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Carl Van Doren (1885–1950).  The American Novel.  1921.


Page 255

not without charm and not without a considerable romantic energy.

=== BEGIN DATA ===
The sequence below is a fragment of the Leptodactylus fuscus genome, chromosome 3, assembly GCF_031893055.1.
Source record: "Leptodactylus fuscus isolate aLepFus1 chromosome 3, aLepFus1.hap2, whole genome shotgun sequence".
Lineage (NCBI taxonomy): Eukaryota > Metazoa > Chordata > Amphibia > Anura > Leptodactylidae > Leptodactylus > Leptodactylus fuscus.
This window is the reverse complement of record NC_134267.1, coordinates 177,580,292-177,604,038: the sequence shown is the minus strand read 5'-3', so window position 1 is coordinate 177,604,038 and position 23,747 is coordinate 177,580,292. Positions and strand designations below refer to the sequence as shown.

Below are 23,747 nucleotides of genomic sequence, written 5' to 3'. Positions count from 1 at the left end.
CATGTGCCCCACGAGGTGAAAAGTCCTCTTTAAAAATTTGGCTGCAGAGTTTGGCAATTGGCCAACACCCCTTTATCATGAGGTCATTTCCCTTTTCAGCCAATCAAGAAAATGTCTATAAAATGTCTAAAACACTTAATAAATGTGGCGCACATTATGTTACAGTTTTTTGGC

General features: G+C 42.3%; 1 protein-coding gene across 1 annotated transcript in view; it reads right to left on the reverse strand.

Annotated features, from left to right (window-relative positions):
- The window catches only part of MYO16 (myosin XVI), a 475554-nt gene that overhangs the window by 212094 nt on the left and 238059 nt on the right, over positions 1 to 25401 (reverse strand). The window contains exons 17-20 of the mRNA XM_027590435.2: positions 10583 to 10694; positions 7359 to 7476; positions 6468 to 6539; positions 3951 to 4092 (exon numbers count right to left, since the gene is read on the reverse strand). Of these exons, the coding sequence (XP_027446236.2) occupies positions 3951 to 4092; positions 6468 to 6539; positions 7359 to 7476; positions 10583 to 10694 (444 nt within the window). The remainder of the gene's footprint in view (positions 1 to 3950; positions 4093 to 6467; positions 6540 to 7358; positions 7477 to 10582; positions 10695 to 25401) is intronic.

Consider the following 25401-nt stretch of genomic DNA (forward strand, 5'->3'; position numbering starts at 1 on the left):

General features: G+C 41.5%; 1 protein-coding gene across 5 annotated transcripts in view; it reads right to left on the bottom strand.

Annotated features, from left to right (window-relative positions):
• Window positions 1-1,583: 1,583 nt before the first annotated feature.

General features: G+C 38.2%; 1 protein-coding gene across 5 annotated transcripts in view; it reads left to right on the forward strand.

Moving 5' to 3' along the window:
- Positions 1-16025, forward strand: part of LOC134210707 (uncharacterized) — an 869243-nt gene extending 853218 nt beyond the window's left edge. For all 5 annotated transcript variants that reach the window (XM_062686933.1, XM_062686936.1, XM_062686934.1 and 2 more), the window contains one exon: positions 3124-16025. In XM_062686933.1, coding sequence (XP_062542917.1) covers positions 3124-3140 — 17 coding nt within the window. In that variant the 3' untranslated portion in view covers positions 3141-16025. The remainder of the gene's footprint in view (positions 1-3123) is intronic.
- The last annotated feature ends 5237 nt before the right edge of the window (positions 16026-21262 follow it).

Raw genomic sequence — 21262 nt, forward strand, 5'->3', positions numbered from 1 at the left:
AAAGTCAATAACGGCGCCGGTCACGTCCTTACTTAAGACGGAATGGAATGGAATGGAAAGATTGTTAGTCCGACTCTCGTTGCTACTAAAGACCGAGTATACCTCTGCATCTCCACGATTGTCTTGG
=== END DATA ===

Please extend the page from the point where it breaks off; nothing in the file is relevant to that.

Of the novels Hugh Wynne perhaps came closest to permanence, and S. Weir Mitchell (1829–1913) of the writers who are no longer living most deserves special mention. A Philadelphian, he set aside his youthful literary ambitions on the advice of Oliver Wendell Holmes, made himself a distinguished medical specialist, particularly in nervous diseases, and only after fifty gave much time to the verse and fiction which he wrote henceforth until his death. His professional knowledge enabled him to write authoritatively of difficult and wayward states of body and mind: as in The Case of George Dedlow (1880), so circumstantial in its improbabilities, Roland Blake (1886), which George Meredith admired, The Autobiography of a Quack (1900), concerning the dishonorable purlieus of the medical profession, and Constance Trescott (1905), considered by Mitchell his best constructed novel and certainly his most thorough-going study of a pathological mood. His psychological stories, however, had neither quite the appeal nor quite the merit of his historical romances, which began with Hephzibah Guinness (1880) and extended to Westways (1913). Westways is a chronicle of the effects of the Civil War in Pennsylvania, but Mitchell’s best work belongs to the Revolutionary cycle: Hugh Wynne, the career of a Free Quaker on Washington’s staff, The Red City, a picture of Washington’s second administration, and The Adventures of François, which stands as close to the American stories as did the revolutionary Paris to the city of Franklin. Philadelphia, so often the center of action, appears under



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